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    ABSTRACT: Cancer patients frequently suffer from fatigue, a complex syndrome associated with tiredness and depressed mood. Cancer-related fatigue (CRF) can be present at the time of diagnosis, escalates during treatment, and can persist for years after treatment. CRF negatively influences quality of life, limits functional independence, and is associated with decreased survival in patients with incurable disease. We have previously shown that increased pro-inflammatory cytokine expression in the brain contributes to depressive- and fatigue- like behaviors in a mouse model of CRF. Inflammatory cytokines increase activity of indoleamine 2,3-dioxygenase (IDO) and kynurenine 3-monooxygenase (KMO), which competitively reduce serotonin synthesis. Reduced serotonin availability in the brain and increased production of alternative neuroactive metabolites of tryptophan are thought to contribute to the development of depression and fatigue. The purpose of this study was to determine the effects of fluoxetine, a selective serotonin reuptake inhibitor (SSRI), on brain cytokines and behavioral measures of fatigue and depression in tumor-bearing mice. Here we show that tumor growth increased brain expression of pro-inflammatory cytokines and KMO. Treatment with fluoxetine had no effect on tumor growth, muscle wasting, fatigue behavior, or cytokine expression in the brain. Fluoxetine, however, reduced depressive-like behaviors in tumor bearing mice. In conclusion, our data confirm that increased brain expression of pro-inflammatory cytokines is associated with tumor-induced fatigue and depressive-like behavior. However, it is possible to separate the effects of tumor growth on mood and fatigue-like behaviors using SSRI's such as fluoxetine. Copyright © 2014. Published by Elsevier Inc.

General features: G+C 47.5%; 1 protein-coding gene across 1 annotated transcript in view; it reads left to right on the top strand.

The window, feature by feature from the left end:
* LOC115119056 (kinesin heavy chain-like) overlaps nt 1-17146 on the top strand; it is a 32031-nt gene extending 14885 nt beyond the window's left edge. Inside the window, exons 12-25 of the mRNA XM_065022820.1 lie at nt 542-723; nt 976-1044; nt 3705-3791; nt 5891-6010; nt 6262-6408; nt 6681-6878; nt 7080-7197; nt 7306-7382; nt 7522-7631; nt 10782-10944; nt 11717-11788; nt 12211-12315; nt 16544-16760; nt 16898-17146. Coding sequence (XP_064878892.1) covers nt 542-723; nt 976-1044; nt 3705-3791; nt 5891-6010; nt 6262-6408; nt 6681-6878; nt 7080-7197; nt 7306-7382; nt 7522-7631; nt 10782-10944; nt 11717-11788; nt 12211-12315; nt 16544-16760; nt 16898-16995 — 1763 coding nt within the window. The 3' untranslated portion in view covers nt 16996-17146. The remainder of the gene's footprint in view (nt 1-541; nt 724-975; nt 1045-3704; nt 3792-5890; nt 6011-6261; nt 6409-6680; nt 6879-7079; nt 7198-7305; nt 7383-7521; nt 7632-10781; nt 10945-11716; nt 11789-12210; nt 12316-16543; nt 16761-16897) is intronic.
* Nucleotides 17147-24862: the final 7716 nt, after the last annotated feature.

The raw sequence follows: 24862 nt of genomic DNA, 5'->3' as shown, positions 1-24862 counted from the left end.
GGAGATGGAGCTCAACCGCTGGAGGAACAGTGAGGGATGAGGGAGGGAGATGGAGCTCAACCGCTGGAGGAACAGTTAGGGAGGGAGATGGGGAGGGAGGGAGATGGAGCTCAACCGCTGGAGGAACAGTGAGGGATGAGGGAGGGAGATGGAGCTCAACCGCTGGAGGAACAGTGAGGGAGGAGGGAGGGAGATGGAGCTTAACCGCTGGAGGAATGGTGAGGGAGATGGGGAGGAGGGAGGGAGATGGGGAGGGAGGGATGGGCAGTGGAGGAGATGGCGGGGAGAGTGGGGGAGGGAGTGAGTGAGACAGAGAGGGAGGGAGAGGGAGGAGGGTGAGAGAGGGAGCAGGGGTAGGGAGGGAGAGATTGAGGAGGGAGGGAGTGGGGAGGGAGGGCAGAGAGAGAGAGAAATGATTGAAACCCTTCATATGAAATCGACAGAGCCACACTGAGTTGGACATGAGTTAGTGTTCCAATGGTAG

Physiology & Behavior 12/2014; 140. DOI:10.1016/j.physbeh.2014.12.045 · 2.98 Impact Factor